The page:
The country’s largest oil producers made a pitch to the Alberta government July 9 that sounds worth considering.
It was proposed at the TD Securities Calgary Energy Conference that the province reward companies that commit to increasing crude-by-rail capacity by easing up on oil curtailment levels enacted by the government in January as a way of dealing with discounted prices on Western Canadian Select bitumen-blend crude.
The way Suncor Energy Inc. CEO Mark Little explained it, the idea would permit crude oil export capacity to grow at the same time that barrels were being produced to fill that capacity.
The proposal takes on additional merit considering that the much-delayed Trans Mountain pipeline expansion is now facing a new hurdle — another legal challenge aimed at stopping the project.
It was announced Monday that the group Ecojustice has filed a motion to the Federal Court of Appeal seeking the go-ahead to launch a judicial review of the federal government’s decision to reapprove the Trans Mountain project. The motion was filed on behalf of Raincoast Conservation Foundation and the Living Oceans Society.
Raincoast said in a statement it will argue that cabinet, in reaffirming the pipeline project, failed to comply with its responsibility to protect critically endangered southern resident killer whales.
The longer the Trans Mountain project is delayed, the more important it becomes to find another way to get Alberta oil to market — and increasing shipments by rail seems like the only viable alternative.
In a Canadian Press story, Little explained the reasoning behind the oil producers’ proposal.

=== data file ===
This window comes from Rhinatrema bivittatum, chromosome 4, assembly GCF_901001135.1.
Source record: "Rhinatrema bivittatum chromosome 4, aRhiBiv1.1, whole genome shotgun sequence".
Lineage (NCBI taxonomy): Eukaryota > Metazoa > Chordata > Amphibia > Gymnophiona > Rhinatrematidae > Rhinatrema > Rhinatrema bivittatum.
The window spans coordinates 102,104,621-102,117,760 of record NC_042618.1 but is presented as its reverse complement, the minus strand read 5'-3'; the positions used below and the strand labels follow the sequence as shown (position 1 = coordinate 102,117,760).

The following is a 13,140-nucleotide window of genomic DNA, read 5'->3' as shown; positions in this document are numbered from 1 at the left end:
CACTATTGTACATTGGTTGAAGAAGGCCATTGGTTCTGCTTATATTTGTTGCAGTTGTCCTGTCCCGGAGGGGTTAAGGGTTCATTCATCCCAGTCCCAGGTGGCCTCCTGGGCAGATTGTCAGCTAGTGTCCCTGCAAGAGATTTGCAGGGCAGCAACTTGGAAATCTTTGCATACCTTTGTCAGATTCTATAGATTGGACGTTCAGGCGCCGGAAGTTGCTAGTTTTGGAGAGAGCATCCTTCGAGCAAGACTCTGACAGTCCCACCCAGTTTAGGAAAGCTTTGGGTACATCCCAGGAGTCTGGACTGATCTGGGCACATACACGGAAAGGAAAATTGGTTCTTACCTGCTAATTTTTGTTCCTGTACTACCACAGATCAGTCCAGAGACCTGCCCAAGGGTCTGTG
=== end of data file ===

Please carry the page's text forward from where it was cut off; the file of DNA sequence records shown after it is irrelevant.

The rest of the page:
“The big issue that everyone’s fearful of is you lift oil (quotas) and no rail shows up, or you lift rail (capacity) and no oil shows up, so we’re trying to figure out, is there a way we can work with the government that would be a step towards getting rid of curtailment.
“If you allowed people to increase their production if they brought incremental rail, then all of a sudden every company that’s curtailed is trying to find rail contracts.”
Curtailment of oil production was originally intended to taper off gradually and end by later this year, but Premier Jason Kenney has indicated it may be continued into next year if storage levels in the province remain high.
An official with the Canadian Natural Resources Ltd. said at the conference the firm is interested in taking rail capacity.
“It would make a lot of sense to lift curtailment as you bring on rail and, for those who commit to rail, you should get some kind of increased allocation on your curtailment,” said Steve Laut, the company’s executive vice-chairman.
Laut’s right, it does make a lot of sense. Since getting Alberta oil to market is the goal, taking steps to encourage both oil companies and railways to make it happen would seem like the way to go.